Words can come back to bite you.
Last September during the US presidential campaigns, Michael Flynn went onto NBC’s Meet the Press and complained about associates of Democratic nominee Hillary Clinton having immunity.
“Five people around her have been given immunity, to include her former chief of staff. When you are given immunity, that means you have probably committed a crime,” said Flynn, then an adviser to the Trump campaign. He was referring to the investigation into Clinton’s use of a private email server while she was US secretary of state.
Yesterday (March 30) the Wall Street Journal reported (paywall) that Flynn himself is now seeking immunity.
Flynn informed the FBI and congressional officials looking into the Trump campaign’s possible ties to Russia that he’s willing to be interviewed in exchange for a grant of immunity from prosecution, the paper reported. He made the offer through his attorney, Robert Kelner.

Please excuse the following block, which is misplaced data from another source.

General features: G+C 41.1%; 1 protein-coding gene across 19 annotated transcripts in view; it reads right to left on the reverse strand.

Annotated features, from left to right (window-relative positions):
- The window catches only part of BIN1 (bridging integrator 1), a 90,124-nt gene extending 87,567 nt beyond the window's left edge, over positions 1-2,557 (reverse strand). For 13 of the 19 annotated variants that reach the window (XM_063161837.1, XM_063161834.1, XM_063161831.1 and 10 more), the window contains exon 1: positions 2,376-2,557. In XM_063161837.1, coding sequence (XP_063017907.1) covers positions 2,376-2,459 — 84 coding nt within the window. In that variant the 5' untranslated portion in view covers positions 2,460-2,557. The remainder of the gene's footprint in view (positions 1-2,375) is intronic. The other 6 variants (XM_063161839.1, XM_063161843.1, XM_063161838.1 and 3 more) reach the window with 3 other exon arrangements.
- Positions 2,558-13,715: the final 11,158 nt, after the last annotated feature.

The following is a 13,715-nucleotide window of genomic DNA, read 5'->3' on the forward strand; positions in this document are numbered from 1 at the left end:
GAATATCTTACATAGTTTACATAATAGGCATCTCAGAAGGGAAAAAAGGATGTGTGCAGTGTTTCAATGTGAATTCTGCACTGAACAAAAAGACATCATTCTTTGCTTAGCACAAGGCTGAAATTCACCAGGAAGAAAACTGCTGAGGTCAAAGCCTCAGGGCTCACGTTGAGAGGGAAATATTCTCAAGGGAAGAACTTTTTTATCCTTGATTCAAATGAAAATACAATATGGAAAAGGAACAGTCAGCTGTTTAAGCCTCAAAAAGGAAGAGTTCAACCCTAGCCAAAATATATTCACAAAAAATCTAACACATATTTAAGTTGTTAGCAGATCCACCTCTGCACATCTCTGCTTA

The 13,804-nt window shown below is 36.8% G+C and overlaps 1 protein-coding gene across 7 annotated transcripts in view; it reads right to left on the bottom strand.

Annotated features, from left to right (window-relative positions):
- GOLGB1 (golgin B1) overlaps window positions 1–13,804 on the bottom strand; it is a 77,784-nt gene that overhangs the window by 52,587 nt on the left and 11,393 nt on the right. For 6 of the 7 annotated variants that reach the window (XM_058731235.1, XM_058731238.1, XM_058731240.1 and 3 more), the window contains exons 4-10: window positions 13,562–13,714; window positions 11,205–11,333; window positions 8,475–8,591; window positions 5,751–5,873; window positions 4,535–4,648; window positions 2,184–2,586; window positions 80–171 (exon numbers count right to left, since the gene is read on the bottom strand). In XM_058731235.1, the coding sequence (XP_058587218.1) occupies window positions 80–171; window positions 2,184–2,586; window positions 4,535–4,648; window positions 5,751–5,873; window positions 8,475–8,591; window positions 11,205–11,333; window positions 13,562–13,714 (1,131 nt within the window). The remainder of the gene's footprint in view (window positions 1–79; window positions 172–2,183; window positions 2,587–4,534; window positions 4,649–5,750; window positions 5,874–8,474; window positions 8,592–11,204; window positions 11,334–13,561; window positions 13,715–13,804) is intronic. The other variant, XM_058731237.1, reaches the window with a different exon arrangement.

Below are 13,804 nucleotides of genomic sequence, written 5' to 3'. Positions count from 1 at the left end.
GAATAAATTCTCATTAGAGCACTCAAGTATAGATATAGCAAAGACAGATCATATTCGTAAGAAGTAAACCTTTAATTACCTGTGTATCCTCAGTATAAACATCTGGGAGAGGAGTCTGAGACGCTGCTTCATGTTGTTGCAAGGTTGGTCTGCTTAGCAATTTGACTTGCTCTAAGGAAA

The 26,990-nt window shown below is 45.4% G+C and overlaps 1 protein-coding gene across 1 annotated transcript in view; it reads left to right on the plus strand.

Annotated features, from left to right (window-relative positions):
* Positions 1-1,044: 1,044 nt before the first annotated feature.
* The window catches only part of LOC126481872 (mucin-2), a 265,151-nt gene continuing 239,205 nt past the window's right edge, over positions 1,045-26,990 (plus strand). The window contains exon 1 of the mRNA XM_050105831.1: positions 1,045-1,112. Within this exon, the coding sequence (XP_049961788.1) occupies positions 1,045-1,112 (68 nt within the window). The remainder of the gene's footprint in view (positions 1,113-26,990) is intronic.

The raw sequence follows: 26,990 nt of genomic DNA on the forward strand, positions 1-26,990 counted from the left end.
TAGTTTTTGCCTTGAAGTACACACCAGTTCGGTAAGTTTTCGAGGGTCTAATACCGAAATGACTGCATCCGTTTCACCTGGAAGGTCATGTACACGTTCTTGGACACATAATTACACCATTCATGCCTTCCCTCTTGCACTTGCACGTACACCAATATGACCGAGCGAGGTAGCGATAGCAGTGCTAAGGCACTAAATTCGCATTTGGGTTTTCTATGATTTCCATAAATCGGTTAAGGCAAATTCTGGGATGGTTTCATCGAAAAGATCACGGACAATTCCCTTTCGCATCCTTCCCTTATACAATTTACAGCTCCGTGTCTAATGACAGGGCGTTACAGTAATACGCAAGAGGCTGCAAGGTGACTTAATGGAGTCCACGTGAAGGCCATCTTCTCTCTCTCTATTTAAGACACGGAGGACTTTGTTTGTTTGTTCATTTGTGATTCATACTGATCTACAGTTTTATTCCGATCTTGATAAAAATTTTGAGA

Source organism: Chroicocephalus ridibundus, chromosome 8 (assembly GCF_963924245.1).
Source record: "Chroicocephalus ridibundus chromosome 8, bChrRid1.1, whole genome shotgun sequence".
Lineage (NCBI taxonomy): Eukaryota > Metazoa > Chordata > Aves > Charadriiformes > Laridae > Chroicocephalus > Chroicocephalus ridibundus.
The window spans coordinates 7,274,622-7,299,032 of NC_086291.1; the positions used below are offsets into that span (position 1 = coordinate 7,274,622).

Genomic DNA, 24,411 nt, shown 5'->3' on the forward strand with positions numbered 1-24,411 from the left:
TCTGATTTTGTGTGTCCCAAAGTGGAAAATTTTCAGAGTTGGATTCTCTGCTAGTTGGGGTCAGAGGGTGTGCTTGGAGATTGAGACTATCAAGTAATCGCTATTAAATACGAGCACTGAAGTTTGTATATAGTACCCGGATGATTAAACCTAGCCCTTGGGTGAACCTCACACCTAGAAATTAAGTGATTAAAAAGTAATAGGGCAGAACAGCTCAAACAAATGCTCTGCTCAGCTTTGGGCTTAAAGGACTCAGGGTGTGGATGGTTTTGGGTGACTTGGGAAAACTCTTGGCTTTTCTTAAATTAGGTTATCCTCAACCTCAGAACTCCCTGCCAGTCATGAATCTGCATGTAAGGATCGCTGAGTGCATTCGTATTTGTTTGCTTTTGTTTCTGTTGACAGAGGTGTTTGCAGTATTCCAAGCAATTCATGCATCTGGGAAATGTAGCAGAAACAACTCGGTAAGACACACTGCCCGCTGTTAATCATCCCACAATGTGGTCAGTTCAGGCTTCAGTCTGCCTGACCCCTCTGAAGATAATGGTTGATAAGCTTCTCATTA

Flynn “certainly has a story to tell, and he very much wants to tell it, should the circumstances permit,” Kelner told the Journal.
In mid-February Flynn was forced to resign as national security adviser after it emerged he’d misled White House officials about the kind of conversations he had during the presidential transition with Sergei Kislyak, the Russian ambassador to the US. The FBI is investigating whether Trump’s campaign personnel colluded with Russian officials who allegedly interfered with the election.
Kelner argued it was understandable for Flynn to seek immunity: “No reasonable person, who has the benefit of advice from counsel, would submit to questioning in such a highly politicized, witch-hunt environment without assurances against unfair prosecution.”
As the Atlantic points out, “A request for immunity isn’t an admission of guilt or wrongdoing. It may be sought by witnesses who fear that their words could be used against them, as a condition of their testimony.”
Either way, Flynn is likely regretting his words from September right about now.